Measuring: Tips and Techniques to Get It Right
You’ve probably heard it: Baking is a science. Every cake or batch of brownies you put into the oven is its own chemistry experiment. So making sure you measure your ingredients accurately is important. Start with high-quality kitchen tools like the measuring cups and spoons by CS Measuring™, then follow the tips and techniques below for success in the kitchen!
- Lightly spoon flour. Too much flour can ruin your baked goods. When you see instructions to lightly spoon flour into measuring cups, follow them! Spooning a little flour at a time into the cup preserves air pockets and prevents the flour from getting packed down. Once you have a heaping mound of flour over the top of the cup, use the back of a butter knife to level it off before pouring it into your mixing bowl.
- Pack brown sugar. In contrast to flour, brown sugar should be packed into the measuring cup to get the intended amount into the recipe. Spoon some sugar into the cup, then use your fingers or the back of the spoon to press it into the cup. Repeat until the sugar is even with the top of the cup. When you pour it out, the sugar should be in the shape of the cup (like building a sand castle!).
- Grease cups before measuring sticky ingredients. It’s not hard to measure an exact amount of honey or molasses—but getting the full amount out of the measuring cup and into your bowl is its own challenge! Before pouring sticky things into measuring cups, spray the cups lightly with nonstick cooking spray (or wipe with a small amount of vegetable oil). The sticky stuff will slide right out, and your recipe will get the intended amount.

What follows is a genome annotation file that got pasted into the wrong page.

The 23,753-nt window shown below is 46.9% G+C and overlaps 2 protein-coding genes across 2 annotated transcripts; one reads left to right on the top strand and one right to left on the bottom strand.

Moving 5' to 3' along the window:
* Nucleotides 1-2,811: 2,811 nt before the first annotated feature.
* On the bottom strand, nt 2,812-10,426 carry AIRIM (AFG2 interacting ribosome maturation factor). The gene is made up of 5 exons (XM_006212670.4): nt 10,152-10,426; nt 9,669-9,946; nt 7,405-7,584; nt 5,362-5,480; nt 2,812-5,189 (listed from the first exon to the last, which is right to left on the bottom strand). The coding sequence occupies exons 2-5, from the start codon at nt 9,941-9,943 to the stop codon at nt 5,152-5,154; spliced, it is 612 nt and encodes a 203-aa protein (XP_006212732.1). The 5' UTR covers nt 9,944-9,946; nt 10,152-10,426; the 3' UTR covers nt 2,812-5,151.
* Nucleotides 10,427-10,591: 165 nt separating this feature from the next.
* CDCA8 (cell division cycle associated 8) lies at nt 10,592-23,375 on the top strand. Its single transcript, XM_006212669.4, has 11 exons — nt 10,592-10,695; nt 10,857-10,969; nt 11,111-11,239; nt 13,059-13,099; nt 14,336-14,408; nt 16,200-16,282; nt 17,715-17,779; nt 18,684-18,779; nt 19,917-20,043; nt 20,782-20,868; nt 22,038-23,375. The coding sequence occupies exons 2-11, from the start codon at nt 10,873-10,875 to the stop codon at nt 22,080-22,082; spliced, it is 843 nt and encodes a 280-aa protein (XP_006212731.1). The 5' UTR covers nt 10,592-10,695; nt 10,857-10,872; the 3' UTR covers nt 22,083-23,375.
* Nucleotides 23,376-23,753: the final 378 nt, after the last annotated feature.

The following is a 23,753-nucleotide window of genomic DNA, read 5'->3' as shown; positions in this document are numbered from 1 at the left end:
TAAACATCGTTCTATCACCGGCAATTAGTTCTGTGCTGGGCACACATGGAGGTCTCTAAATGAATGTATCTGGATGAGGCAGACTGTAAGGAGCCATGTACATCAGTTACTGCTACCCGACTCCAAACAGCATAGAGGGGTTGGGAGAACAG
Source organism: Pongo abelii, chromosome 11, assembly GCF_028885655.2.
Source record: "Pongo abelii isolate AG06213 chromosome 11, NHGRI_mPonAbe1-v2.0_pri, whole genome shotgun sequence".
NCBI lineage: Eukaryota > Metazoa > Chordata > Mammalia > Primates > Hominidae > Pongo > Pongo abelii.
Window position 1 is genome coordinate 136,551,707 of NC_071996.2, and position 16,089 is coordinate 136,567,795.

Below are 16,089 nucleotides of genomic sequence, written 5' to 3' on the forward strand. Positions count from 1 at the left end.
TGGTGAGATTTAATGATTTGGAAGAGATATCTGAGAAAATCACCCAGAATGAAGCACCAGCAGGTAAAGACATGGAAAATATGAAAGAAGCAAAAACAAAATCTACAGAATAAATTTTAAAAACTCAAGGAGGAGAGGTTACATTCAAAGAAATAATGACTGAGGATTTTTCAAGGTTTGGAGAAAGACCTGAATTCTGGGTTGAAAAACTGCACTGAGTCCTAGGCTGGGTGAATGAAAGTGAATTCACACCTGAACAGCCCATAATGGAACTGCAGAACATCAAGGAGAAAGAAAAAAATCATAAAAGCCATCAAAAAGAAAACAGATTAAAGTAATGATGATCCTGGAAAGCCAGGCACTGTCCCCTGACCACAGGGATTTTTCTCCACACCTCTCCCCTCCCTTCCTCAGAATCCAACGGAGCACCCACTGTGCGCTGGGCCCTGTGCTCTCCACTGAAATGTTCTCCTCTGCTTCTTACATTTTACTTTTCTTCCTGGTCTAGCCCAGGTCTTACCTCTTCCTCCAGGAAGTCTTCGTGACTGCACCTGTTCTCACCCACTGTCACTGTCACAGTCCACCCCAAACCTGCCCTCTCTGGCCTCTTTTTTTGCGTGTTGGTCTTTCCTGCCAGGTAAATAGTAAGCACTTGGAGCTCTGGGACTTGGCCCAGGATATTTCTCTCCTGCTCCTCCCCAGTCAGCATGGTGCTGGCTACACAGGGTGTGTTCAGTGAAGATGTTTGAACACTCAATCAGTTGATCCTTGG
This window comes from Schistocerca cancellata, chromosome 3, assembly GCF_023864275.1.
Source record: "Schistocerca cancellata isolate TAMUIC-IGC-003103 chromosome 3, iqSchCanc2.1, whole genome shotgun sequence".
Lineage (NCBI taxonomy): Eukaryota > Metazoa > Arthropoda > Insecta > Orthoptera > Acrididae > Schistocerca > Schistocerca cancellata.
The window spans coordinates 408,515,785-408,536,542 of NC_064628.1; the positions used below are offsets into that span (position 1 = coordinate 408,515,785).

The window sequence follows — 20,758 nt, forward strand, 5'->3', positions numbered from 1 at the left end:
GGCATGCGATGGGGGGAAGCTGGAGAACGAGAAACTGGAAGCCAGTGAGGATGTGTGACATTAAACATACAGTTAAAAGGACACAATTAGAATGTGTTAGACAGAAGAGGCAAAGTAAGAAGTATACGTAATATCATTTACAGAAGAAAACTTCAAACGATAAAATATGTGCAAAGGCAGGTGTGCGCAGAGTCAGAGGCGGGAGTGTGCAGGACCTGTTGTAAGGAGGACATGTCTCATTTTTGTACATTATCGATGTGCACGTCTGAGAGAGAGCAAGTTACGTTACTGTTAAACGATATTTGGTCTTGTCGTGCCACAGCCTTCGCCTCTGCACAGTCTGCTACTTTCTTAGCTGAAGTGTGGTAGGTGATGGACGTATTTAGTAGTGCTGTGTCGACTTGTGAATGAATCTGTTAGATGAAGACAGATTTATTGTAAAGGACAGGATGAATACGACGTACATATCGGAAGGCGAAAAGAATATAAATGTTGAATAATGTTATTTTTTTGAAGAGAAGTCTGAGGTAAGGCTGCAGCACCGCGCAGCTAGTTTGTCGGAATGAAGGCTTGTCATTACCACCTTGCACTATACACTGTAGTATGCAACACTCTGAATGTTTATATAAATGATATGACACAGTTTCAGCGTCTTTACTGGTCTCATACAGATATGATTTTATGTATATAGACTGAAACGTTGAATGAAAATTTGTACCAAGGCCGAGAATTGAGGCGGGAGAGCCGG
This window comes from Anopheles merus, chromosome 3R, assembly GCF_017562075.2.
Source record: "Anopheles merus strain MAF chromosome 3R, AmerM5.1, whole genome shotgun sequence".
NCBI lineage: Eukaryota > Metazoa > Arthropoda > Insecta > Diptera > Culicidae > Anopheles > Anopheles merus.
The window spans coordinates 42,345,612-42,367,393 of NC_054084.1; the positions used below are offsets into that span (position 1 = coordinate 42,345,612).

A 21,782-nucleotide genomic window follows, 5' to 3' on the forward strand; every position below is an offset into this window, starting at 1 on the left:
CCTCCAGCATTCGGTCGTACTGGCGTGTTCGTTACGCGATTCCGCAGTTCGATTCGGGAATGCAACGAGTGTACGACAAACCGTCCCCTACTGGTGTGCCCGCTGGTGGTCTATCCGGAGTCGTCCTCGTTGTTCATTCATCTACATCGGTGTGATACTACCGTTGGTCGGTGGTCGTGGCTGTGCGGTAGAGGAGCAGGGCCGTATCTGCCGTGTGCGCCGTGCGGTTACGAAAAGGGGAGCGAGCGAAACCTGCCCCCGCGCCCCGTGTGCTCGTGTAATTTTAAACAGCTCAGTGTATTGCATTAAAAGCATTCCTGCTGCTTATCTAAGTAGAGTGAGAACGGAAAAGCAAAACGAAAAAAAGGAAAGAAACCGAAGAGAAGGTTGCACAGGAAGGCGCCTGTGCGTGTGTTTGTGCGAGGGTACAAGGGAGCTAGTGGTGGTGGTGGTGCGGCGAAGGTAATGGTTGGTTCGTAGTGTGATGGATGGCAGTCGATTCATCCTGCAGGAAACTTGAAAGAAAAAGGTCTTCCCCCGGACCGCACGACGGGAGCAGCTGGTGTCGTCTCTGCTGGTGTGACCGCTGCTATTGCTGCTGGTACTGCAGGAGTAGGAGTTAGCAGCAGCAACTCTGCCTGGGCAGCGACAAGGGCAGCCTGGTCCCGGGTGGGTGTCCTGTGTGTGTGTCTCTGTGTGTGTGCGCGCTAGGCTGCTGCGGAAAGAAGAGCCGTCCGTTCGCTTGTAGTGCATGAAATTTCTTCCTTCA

- Know some simple conversions. You can save time while baking by knowing some easy measurement conversions. Don’t have a ⅛ measuring cup? No problem, ⅛ cup is the same as 2 tablespoons. And 3 teaspoons equals 1 tablespoon. Some recipes give measurements by weight rather than volume: 1 cup of all-purpose flour is approximately 4.25 ounces. Granulated sugar is heavier, however, measuring 7 ounces to 1 cup. (King Arthur Flour provides an excellent list of weight-to-volume conversions for all kinds of ingredients here.)
Understand nonstandard terms. When recipes use nonstandard terms, it can throw off your measuring game. Here are some simple definitions: A pinch is approximately 1/16 tsp. (a smidgen is less and a dash is more, about ⅛ tsp.). A scant measurement means not quite the full amount (just under the top of the measuring cup or spoon), while a heaping measurement means a little bit more than the full amount (mounding slightly over the top of the measuring cup or spoon).